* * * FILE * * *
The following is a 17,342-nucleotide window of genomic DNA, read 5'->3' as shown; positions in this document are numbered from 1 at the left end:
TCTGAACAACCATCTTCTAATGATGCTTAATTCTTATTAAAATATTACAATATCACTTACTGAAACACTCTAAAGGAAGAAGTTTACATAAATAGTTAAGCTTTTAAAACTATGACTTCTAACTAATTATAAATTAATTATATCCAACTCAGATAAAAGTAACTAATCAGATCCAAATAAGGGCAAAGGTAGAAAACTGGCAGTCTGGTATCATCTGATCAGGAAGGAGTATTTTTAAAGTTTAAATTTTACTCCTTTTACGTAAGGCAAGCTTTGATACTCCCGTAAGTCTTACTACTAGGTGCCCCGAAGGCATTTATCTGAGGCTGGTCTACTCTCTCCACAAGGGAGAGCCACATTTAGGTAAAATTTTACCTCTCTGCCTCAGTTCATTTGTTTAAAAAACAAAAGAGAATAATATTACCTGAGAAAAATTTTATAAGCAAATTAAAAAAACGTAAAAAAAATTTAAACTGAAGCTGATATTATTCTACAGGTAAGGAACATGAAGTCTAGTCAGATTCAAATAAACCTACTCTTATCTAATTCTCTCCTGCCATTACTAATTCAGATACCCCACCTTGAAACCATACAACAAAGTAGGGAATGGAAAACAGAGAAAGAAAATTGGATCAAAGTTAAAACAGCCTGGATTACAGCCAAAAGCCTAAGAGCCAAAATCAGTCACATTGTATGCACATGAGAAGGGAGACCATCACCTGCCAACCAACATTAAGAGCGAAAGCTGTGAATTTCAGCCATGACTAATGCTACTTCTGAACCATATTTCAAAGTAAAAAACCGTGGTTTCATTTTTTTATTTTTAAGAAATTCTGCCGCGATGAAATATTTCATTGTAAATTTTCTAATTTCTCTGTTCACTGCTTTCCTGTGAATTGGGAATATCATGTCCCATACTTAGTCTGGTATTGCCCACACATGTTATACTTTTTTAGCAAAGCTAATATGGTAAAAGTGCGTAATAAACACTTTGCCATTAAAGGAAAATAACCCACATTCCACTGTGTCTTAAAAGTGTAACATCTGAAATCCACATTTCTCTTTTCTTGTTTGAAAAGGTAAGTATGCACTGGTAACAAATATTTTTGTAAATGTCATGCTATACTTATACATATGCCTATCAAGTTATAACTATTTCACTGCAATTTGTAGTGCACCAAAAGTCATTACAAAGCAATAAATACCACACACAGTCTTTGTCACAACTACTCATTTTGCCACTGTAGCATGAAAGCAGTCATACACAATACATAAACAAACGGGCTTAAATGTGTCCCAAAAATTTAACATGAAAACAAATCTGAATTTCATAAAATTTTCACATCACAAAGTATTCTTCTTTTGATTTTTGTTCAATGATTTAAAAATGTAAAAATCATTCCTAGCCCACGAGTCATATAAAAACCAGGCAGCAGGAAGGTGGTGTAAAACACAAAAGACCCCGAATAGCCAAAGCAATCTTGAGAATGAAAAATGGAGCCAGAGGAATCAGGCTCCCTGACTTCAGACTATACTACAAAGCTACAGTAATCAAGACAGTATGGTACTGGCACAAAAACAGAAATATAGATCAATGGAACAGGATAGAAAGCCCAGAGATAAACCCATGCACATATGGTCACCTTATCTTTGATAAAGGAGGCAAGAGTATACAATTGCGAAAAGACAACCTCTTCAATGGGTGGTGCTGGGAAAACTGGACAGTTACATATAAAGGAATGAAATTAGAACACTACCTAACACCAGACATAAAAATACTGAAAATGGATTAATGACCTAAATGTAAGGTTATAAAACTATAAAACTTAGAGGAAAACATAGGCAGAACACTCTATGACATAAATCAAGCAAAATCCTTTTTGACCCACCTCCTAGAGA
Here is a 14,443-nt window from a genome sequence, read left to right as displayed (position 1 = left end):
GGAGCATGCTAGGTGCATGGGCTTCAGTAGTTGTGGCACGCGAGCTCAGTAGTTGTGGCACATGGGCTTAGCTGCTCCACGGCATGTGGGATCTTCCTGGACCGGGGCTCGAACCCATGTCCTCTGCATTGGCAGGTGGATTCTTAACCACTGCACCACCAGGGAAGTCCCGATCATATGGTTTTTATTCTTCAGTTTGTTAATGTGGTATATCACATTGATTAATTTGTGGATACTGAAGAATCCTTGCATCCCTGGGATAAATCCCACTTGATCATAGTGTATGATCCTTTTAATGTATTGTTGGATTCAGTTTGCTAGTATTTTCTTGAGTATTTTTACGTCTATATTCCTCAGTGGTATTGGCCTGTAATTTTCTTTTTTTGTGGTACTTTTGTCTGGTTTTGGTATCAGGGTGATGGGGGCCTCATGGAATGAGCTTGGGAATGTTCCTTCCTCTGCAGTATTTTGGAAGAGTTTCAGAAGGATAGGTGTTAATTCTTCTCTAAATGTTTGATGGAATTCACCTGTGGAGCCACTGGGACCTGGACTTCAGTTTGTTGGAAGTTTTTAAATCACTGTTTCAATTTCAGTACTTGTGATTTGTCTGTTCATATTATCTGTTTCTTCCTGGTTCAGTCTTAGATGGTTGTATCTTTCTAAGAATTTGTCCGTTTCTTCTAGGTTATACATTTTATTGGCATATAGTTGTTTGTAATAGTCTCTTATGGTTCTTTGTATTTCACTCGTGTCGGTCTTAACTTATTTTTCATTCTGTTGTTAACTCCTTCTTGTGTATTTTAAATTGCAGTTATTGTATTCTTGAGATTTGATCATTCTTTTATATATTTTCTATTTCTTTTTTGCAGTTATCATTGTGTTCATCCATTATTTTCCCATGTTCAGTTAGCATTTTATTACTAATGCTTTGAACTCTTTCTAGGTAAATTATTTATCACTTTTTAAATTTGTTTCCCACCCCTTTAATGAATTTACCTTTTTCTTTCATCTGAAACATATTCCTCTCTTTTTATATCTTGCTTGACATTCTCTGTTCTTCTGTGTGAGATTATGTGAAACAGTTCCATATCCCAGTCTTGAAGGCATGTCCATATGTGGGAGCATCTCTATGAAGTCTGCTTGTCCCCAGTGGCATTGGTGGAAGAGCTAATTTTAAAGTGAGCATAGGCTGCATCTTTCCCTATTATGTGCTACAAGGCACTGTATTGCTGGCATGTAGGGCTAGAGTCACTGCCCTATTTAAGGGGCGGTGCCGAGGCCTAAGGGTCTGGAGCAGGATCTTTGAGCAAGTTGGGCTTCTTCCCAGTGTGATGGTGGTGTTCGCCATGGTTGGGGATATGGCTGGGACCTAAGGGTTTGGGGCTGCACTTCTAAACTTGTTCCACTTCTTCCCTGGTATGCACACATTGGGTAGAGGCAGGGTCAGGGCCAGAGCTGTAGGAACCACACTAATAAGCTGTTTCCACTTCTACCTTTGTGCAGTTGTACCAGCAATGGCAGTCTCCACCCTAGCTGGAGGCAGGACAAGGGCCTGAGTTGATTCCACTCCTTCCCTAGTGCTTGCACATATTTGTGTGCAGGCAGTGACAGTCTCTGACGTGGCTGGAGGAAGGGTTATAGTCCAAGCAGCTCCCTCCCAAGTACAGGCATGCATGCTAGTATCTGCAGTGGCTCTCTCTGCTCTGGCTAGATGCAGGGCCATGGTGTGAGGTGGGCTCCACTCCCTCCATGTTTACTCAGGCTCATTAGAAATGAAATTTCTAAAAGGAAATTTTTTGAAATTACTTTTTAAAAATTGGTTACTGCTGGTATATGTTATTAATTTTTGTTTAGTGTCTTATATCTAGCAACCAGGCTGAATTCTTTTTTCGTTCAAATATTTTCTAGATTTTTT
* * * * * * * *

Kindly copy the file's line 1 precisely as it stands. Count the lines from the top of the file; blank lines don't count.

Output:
The following is a 17,342-nucleotide window of genomic DNA, read 5'->3' as shown; positions in this document are numbered from 1 at the left end: